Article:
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Regarding Donnie Johnston's column "War being waged so differently now" [Feb. 8] and Chris Castelli's letter to the editor, "First Paul, now Johnston besmirch U.S. heroes" [Feb. 15]:
The principle of Jus ad bellum ("right to declare war" or "just war") dictates that "war should be limited to achieving the goals that started the war and should not include [wholesale] destruction [for destruction's sake]. Wars must be brought to an end as quickly as possible, and people and property that do not contribute to the war should be protected against unnecessary hardship."
Jus in bello protects "both combatants and noncombatants from unnecessary suffering, [safeguards] human rights of prisoners of war, wounded, sick and civilians and [facilitates] the restoration of peace."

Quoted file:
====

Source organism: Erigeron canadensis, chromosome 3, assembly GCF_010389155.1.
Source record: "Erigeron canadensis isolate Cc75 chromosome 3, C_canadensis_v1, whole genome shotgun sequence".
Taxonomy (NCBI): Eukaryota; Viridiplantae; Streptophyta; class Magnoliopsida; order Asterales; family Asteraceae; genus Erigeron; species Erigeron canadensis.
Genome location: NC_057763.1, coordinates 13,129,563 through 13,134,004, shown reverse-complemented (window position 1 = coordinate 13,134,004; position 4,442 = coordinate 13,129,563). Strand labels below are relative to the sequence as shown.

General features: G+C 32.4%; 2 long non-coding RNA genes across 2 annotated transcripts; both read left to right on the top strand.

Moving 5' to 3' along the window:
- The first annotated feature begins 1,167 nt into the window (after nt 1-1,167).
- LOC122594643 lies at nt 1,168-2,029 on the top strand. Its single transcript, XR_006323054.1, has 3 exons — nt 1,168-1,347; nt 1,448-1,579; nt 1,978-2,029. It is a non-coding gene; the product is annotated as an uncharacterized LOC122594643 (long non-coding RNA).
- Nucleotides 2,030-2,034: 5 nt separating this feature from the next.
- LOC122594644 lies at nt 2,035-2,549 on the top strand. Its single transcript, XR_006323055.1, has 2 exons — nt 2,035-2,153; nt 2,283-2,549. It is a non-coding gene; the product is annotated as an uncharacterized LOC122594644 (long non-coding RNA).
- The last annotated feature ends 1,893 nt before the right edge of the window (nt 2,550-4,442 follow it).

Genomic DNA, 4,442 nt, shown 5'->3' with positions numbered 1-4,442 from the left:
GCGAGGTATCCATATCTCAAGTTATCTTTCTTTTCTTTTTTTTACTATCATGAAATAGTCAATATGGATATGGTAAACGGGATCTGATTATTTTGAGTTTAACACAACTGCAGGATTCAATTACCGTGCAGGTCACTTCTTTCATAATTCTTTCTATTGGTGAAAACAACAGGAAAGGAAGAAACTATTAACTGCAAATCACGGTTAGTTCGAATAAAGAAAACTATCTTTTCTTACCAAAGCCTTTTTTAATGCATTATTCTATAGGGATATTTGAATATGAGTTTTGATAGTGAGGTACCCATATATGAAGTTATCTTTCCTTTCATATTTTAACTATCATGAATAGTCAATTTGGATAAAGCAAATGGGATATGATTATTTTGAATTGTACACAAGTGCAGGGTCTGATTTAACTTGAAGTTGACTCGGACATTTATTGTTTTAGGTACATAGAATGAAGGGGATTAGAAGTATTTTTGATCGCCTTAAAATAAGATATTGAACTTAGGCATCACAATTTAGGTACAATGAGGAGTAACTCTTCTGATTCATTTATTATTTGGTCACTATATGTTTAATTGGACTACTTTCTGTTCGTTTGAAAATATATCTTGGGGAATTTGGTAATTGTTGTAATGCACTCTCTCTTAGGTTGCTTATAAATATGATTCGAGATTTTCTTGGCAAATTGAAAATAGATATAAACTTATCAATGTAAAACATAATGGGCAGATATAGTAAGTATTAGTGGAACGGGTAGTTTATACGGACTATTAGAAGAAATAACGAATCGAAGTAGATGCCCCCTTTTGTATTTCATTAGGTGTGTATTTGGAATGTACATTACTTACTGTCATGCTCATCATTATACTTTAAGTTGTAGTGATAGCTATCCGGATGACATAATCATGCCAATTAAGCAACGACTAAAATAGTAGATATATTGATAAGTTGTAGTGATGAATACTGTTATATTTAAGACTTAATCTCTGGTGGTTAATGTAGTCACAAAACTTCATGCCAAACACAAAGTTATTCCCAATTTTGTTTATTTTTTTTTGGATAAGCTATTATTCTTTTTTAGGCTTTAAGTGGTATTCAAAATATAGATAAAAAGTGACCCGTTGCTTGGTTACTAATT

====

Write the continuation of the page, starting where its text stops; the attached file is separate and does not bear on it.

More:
A third principle, Jus post bellum addresses military and political behavior after victory.
Under Jus ad bellum, England, France, and the U.S. were justified in declaring war on Nazi Germany. Jus in bello refers to the manner in which the military behaves during war. Jus post bellum focuses on rebuilding efforts and rehabilitative measures.
On the battlefield we find those who commit egregious violations and those who uphold the principles for which they are fighting to the degree of self-sacrifice.
Let us not forget that there is a Judge who sees all and misses nothing. Those who live outside those principles will be held to the highest accountability. Those who honor it with their courage will be rewarded with gratitude, respect, and eternal salvation.
Finally, we need to educate ourselves before we begin casting aspersions and initiating a war of letters.